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Brain. 2013 Aug;136(Pt 8):2539-49. doi: 10.1093/brain/awt177. Epub 2013 Jul 3.

Acute lesions that impair affective empathy.

Author information

1
Department of Neurology, Johns Hopkins University School of Medicine, Baltimore, Maryland 21287, USA.

Abstract

Functional imaging studies of healthy participants and previous lesion studies have provided evidence that empathy involves dissociable cognitive functions that rely on at least partially distinct neural networks that can be individually impaired by brain damage. These studies converge in support of the proposal that affective empathy--making inferences about how another person feels--engages at least the following areas: prefrontal cortex, orbitofrontal gyrus, anterior insula, anterior cingulate cortex, temporal pole, amygdala and temporoparietal junction. We hypothesized that right-sided lesions to any one of these structures, except temporoparietal junction, would cause impaired affective empathy (whereas bilateral damage to temporoparietal junction would be required to disrupt empathy). We studied 27 patients with acute right hemisphere ischaemic stroke and 24 neurologically intact inpatients on a test of affective empathy. Acute impairment of affective empathy was associated with infarcts in the hypothesized network, particularly temporal pole and anterior insula. All patients with impaired affective empathy were also impaired in comprehension of affective prosody, but many patients with impairments in prosodic comprehension had spared affective empathy. Patients with impaired affective empathy were older, but showed no difference in performance on tests of hemispatial neglect, volume of infarct or sex distribution compared with patients with intact affective empathy.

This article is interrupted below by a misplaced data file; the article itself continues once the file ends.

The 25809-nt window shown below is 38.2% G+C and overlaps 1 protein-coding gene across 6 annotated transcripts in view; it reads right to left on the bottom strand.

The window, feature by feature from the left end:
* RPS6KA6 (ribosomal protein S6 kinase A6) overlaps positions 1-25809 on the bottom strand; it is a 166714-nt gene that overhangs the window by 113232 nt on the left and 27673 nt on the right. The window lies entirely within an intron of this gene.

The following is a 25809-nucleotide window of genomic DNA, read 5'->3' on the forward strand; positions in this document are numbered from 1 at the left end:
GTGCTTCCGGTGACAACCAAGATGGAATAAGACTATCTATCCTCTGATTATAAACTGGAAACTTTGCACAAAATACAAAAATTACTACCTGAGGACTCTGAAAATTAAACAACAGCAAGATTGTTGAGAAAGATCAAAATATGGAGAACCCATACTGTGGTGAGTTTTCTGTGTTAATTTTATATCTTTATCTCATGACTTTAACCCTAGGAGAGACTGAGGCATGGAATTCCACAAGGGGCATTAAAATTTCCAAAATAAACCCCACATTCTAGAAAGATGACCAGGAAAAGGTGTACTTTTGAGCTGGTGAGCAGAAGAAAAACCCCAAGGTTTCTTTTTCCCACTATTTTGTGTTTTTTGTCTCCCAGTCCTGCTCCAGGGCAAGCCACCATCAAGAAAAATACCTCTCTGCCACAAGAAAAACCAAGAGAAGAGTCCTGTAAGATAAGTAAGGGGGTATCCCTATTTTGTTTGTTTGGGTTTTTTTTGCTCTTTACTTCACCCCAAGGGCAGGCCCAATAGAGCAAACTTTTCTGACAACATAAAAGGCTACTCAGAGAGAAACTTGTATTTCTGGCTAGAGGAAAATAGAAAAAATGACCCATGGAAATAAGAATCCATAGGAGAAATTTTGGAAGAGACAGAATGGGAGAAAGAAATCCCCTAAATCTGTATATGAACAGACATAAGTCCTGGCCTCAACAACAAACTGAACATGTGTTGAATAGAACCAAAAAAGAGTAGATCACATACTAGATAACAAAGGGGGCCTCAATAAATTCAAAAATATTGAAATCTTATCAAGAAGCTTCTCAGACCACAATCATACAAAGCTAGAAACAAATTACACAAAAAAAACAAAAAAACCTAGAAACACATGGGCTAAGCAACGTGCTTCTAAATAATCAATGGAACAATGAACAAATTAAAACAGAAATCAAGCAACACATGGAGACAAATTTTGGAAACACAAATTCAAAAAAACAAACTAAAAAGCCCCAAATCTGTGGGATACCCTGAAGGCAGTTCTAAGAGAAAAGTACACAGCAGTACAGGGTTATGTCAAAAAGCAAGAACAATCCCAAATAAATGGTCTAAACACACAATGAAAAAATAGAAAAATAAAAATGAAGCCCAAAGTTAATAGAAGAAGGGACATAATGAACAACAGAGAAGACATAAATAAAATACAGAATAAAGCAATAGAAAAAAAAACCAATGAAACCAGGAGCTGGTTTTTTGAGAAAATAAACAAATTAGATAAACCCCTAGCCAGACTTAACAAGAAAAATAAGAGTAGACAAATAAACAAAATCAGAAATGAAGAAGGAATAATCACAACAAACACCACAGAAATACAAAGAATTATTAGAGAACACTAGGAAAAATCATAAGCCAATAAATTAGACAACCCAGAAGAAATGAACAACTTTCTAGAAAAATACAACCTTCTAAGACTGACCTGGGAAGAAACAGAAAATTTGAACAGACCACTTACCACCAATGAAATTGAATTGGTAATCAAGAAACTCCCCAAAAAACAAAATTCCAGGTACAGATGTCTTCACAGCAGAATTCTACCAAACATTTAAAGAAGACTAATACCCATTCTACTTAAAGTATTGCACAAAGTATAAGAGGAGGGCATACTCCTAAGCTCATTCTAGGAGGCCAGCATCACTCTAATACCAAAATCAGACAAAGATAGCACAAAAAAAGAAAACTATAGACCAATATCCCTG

KEYWORDS:

emotion perception; empathy; magnetic resonance imaging; prosody; stroke

PMID:
23824490
PMCID:
PMC3722353
DOI:
10.1093/brain/awt177
[Indexed for MEDLINE]
Free PMC Article
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